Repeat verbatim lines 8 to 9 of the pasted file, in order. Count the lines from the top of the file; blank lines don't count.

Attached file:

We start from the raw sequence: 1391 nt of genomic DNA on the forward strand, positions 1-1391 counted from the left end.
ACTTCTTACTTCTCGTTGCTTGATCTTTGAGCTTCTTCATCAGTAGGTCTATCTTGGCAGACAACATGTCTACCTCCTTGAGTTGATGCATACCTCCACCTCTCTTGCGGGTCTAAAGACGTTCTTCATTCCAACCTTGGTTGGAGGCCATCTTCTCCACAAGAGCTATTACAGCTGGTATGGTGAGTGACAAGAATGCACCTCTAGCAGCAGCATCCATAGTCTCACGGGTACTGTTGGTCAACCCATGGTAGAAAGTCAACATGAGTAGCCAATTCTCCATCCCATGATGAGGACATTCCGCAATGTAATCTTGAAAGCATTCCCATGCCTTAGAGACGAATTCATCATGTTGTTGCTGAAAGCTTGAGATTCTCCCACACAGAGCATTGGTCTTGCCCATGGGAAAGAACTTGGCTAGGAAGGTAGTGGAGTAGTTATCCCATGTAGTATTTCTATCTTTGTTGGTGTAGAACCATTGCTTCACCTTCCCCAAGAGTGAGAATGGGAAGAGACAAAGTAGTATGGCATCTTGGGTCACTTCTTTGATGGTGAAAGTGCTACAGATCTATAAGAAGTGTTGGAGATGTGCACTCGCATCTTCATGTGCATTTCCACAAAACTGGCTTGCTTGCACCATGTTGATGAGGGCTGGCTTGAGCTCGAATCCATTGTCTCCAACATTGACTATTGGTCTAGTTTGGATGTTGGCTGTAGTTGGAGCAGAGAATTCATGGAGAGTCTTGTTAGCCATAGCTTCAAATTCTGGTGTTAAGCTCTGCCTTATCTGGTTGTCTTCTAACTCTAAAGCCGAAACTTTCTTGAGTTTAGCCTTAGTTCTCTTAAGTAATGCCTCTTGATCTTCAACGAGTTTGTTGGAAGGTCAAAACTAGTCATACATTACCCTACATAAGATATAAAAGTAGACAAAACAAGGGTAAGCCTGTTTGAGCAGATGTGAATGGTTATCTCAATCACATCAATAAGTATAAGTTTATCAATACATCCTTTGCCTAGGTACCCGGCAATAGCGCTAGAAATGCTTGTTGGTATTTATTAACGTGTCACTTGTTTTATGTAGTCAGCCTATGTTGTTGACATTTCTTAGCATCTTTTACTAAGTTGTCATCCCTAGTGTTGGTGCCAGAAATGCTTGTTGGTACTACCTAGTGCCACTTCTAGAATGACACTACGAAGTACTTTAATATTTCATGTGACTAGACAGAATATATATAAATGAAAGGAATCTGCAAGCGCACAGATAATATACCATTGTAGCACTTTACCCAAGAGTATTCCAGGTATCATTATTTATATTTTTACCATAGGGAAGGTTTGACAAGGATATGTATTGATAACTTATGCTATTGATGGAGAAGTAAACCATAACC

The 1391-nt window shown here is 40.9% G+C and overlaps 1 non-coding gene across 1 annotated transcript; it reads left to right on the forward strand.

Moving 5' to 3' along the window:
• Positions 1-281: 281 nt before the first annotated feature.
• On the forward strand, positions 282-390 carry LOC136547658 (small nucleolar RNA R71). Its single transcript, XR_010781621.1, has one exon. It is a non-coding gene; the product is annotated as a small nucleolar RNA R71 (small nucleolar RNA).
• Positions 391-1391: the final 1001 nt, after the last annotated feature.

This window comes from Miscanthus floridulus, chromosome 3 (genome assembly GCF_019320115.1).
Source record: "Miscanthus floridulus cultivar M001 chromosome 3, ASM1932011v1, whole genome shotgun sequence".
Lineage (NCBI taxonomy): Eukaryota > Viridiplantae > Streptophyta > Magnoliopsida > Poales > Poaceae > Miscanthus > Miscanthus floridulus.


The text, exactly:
This window comes from Miscanthus floridulus, chromosome 3 (genome assembly GCF_019320115.1).
Source record: "Miscanthus floridulus cultivar M001 chromosome 3, ASM1932011v1, whole genome shotgun sequence".